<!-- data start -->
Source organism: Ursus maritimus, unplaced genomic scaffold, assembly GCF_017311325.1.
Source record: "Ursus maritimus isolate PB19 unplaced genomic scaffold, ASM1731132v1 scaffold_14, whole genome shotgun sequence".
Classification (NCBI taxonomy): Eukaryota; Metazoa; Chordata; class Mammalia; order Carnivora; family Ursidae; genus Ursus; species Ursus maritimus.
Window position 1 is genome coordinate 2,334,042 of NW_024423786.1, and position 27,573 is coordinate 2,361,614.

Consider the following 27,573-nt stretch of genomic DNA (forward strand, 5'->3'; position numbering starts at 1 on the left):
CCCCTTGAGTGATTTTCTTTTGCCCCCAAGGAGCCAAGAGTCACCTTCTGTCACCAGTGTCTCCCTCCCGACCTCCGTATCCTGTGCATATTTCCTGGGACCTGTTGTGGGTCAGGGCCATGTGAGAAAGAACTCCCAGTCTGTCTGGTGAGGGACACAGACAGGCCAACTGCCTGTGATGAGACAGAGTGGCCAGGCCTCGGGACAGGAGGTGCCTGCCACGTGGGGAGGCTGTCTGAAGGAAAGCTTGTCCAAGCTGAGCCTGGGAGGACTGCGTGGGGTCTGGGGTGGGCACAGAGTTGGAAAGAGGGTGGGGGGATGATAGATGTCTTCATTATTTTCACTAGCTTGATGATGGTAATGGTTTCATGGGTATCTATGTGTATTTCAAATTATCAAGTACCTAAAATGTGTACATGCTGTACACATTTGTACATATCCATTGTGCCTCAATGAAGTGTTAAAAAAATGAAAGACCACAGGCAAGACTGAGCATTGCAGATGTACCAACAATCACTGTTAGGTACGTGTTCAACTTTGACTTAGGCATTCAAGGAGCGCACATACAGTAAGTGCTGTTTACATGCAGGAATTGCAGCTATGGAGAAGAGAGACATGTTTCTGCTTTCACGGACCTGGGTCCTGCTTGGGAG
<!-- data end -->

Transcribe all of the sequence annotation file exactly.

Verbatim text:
Source organism: Ursus maritimus, unplaced genomic scaffold, assembly GCF_017311325.1.
Source record: "Ursus maritimus isolate PB19 unplaced genomic scaffold, ASM1731132v1 scaffold_14, whole genome shotgun sequence".
Classification (NCBI taxonomy): Eukaryota; Metazoa; Chordata; class Mammalia; order Carnivora; family Ursidae; genus Ursus; species Ursus maritimus.
Window position 1 is genome coordinate 2,334,042 of NW_024423786.1, and position 27,573 is coordinate 2,361,614.

Consider the following 27,573-nt stretch of genomic DNA (forward strand, 5'->3'; position numbering starts at 1 on the left):
CCCCTTGAGTGATTTTCTTTTGCCCCCAAGGAGCCAAGAGTCACCTTCTGTCACCAGTGTCTCCCTCCCGACCTCCGTATCCTGTGCATATTTCCTGGGACCTGTTGTGGGTCAGGGCCATGTGAGAAAGAACTCCCAGTCTGTCTGGTGAGGGACACAGACAGGCCAACTGCCTGTGATGAGACAGAGTGGCCAGGCCTCGGGACAGGAGGTGCCTGCCACGTGGGGAGGCTGTCTGAAGGAAAGCTTGTCCAAGCTGAGCCTGGGAGGACTGCGTGGGGTCTGGGGTGGGCACAGAGTTGGAAAGAGGGTGGGGGGATGATAGATGTCTTCATTATTTTCACTAGCTTGATGATGGTAATGGTTTCATGGGTATCTATGTGTATTTCAAATTATCAAGTACCTAAAATGTGTACATGCTGTACACATTTGTACATATCCATTGTGCCTCAATGAAGTGTTAAAAAAATGAAAGACCACAGGCAAGACTGAGCATTGCAGATGTACCAACAATCACTGTTAGGTACGTGTTCAACTTTGACTTAGGCATTCAAGGAGCGCACATACAGTAAGTGCTGTTTACATGCAGGAATTGCAGCTATGGAGAAGAGAGACATGTTTCTGCTTTCACGGACCTGGGTCCTGCTTGGGAG